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Young people in UK among most dependent in Europe on mobile phones, research suggests

The UK has one of the highest rates of dependence on mobile phones among young people in Europe, a new study suggests.

Young people on mobile phones

Psychologists at Nottingham Trent University investigated the mobile phone use of almost 2,800 young people in countries across Europe and their perceived dependence on their devices.

They found that the UK had the second highest rate of phone dependence, with 3.5% of 18-29 year-olds viewing their phone use as excessive. Belgium had the highest rate at 3.9% and France was third with 3.4%.

Highly-dependent mobile phone users estimated their daily phone usage to be close to six hours a day, the researchers found.

Most of their time was spent messaging and chatting, emailing and on social networks. A large proportion was spent purely ‘searching’ online, viewing TV shows and reading websites.

As part of their study, the researchers – writing in the Journal of Behavioural Addictions – grouped countries together into regions of Europe.

‘Northern Europe’, which contains the UK, had by far the highest rate of time spent emailing, searching, reading, gaming and gambling.

People living in ‘Southern Europe’, meanwhile, had the heaviest mobile phone use, but spent most time messaging and chatting, social networking, downloading and shopping than their northern European counterparts.

Perceived dependence on mobile phones was lowest in eastern European countries – just one percent in Poland.

We need to better understand the use and misuse of mobile phones among young Europeans, which will help to drive prevention practices and new policy in this important area

Lead researcher Dr Olatz Lopez-Fernandez

Participants were gathered from ten European countries and completed an online questionnaire to assess patterns of mobile phone use. They also completed a scale designed to assess the extent of perceived dependence on their smartphones – with statements including ‘It is easy for me to spend all day not using my mobile phone’ and ‘I can live easily without my mobile phone’.

In the early 2000s mobile phones were limited to calls and text messaging. Now they are the most used technology in human history, with more than 5bn users of 4G networks anticipated by 2019.

Previous studies have shown how excessive phone use is linked to a wide range of problematic behaviours – including financial problems, reduced physical activity and sleep interference.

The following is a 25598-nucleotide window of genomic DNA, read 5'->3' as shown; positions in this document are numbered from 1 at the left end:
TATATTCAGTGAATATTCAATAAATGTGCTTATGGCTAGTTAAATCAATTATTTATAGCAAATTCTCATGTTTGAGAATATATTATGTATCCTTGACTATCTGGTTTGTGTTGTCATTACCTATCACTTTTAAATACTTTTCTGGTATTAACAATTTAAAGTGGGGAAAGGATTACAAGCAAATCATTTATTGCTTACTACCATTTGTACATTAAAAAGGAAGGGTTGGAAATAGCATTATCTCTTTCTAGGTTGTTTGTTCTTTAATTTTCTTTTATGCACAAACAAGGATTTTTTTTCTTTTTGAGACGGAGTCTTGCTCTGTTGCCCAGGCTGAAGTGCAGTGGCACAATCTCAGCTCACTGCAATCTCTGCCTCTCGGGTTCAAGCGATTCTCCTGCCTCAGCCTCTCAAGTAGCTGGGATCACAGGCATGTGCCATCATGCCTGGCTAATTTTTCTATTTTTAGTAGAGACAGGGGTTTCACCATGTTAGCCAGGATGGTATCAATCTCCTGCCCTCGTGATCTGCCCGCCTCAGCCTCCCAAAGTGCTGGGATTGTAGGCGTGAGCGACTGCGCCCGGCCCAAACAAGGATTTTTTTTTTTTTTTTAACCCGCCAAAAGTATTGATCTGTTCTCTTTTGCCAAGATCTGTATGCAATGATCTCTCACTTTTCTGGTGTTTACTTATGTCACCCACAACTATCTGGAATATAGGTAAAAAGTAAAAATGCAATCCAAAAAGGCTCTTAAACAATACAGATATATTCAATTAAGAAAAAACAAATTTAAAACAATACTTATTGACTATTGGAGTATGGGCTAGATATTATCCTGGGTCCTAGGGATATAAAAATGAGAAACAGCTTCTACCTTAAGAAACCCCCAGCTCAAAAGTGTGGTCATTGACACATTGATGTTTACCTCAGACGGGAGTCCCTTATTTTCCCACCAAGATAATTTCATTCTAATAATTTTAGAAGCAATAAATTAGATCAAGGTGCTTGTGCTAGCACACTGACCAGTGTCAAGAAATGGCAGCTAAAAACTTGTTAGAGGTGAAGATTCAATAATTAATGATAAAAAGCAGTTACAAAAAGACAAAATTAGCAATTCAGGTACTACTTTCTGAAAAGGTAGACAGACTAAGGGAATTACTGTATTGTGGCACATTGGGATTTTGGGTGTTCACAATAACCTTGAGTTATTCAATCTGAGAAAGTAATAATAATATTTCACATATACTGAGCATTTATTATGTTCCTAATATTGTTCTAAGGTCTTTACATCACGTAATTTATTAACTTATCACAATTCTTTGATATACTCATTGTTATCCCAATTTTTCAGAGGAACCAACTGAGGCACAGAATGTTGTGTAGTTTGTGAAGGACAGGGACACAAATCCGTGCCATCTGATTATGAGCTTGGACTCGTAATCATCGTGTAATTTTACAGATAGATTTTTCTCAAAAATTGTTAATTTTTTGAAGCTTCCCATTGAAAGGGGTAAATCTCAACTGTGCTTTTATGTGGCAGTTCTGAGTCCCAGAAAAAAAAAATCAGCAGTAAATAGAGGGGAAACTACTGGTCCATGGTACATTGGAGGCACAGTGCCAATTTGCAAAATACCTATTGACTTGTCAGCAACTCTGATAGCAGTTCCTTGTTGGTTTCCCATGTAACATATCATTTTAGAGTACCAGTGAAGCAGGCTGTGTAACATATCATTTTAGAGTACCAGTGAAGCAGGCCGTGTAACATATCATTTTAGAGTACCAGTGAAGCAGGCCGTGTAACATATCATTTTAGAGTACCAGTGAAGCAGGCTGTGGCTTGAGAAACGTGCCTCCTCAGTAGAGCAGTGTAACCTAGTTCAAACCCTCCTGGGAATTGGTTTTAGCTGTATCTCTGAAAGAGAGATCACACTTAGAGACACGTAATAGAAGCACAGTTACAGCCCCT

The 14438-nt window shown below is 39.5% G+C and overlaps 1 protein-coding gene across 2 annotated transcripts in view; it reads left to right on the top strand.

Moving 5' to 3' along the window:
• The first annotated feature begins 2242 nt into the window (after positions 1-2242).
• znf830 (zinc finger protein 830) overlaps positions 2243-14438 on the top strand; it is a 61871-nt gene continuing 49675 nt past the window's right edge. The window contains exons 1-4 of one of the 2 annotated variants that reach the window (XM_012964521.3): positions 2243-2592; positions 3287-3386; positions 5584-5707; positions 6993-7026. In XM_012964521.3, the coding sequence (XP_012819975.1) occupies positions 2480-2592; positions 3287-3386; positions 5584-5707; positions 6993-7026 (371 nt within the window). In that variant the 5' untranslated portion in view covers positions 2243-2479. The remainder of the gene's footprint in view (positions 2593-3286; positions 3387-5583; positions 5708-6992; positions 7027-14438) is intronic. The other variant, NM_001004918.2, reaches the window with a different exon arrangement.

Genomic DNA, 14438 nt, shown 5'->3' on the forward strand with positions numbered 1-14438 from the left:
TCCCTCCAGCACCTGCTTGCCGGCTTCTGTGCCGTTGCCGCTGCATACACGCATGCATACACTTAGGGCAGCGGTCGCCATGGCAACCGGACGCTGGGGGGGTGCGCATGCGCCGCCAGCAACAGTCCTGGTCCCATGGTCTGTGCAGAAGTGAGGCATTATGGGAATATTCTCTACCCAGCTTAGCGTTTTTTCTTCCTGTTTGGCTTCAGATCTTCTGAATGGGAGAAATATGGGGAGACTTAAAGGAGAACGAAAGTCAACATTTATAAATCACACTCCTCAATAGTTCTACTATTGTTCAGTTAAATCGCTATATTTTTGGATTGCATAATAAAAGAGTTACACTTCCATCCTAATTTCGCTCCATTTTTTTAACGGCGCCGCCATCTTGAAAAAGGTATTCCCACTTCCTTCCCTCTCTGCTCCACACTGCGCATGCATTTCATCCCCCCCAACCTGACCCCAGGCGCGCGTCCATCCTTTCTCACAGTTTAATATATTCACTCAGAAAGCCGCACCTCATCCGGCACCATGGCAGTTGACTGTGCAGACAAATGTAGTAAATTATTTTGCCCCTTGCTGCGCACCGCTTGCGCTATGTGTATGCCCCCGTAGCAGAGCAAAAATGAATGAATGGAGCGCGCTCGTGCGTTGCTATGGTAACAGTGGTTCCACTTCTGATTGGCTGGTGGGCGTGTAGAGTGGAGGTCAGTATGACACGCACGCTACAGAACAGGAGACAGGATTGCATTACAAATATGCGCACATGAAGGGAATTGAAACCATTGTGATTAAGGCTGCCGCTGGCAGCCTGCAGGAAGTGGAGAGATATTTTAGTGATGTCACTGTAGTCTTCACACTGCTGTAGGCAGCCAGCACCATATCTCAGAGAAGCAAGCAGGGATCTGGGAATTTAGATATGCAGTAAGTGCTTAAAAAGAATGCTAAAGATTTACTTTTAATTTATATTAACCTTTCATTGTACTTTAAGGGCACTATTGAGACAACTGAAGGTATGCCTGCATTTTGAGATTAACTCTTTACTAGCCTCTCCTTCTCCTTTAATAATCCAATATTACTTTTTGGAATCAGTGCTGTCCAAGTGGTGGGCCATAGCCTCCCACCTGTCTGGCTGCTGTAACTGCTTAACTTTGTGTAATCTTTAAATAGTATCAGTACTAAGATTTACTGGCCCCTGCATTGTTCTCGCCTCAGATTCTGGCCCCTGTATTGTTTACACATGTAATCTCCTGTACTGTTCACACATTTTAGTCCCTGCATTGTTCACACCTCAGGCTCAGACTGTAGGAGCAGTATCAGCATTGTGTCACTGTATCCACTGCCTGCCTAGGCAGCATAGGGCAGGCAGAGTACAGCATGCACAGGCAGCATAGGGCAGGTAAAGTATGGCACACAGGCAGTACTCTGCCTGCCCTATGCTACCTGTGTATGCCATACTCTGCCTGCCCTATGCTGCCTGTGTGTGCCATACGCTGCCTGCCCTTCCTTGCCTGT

Lead researcher Dr Olatz Lopez-Fernandez, a senior lecturer in psychology in Nottingham Trent University’s School of Social Sciences, said: “This work is important because available data on phone use and phone dependency among young adults in Europe is scarce.

“We need to better understand the use and misuse of mobile phones among young Europeans, which will help to drive prevention practices and new policy in this important area.”

Dr Daria Kuss, part of the research team and Course Leader for the new MSc Cyberpsychology at Nottingham Trent University, said: “Excessive smartphone use appears to be a problem for a small minority of frequent users. Among these, young female social networking users stand out as a population which may be particularly at risk for developing negative consequences due to their smartphone use.”

  • Notes for editors

    Press enquiries please contact Dave Rogers, Public Relations Manager, on telephone +44 (0)115 848 8782, or via email.

    The new MSc Cyberpsychology at NTU is now open for applications for the new academic year. For information, please visit here, or contact Course Leader, Dr Daria Kuss.

    Nottingham Trent University (NTU) is one of the largest UK universities with nearly 28,000 students and more than 3,500 staff across four campuses, contributing £496m to the UK economy every year. It is one of the most environmentally-friendly universities, containing some of the country’s most inspiring and efficient award-winning buildings.

    The University is passionate about creating opportunities and its extensive outreach programme is designed to enable NTU to be a vehicle for social mobility. The University is the sixth biggest recruiter of students from disadvantaged backgrounds in the country and 95.6% of its graduates go on to employment or further education within six months of leaving.

    NTU is home to world-class research, winning The Queen’s Anniversary Prize in 2015 - the highest national honour for a UK university. The prize recognised pioneering projects to improve the detection of weapons and explosives in luggage, enable safer production of powdered infant formula and combat food fraud.

    With an international student population of approximately 2,600 from around 100 countries, the University prides itself on its global outlook and seeks to attract talented students and staff from across the world.

Young people in UK among most dependent in Europe on mobile phones, research suggests

Published on 19 May 2017
  • Subject area: Psychology, sociology, health and social care
  • Category: Press office; School of Social Sciences

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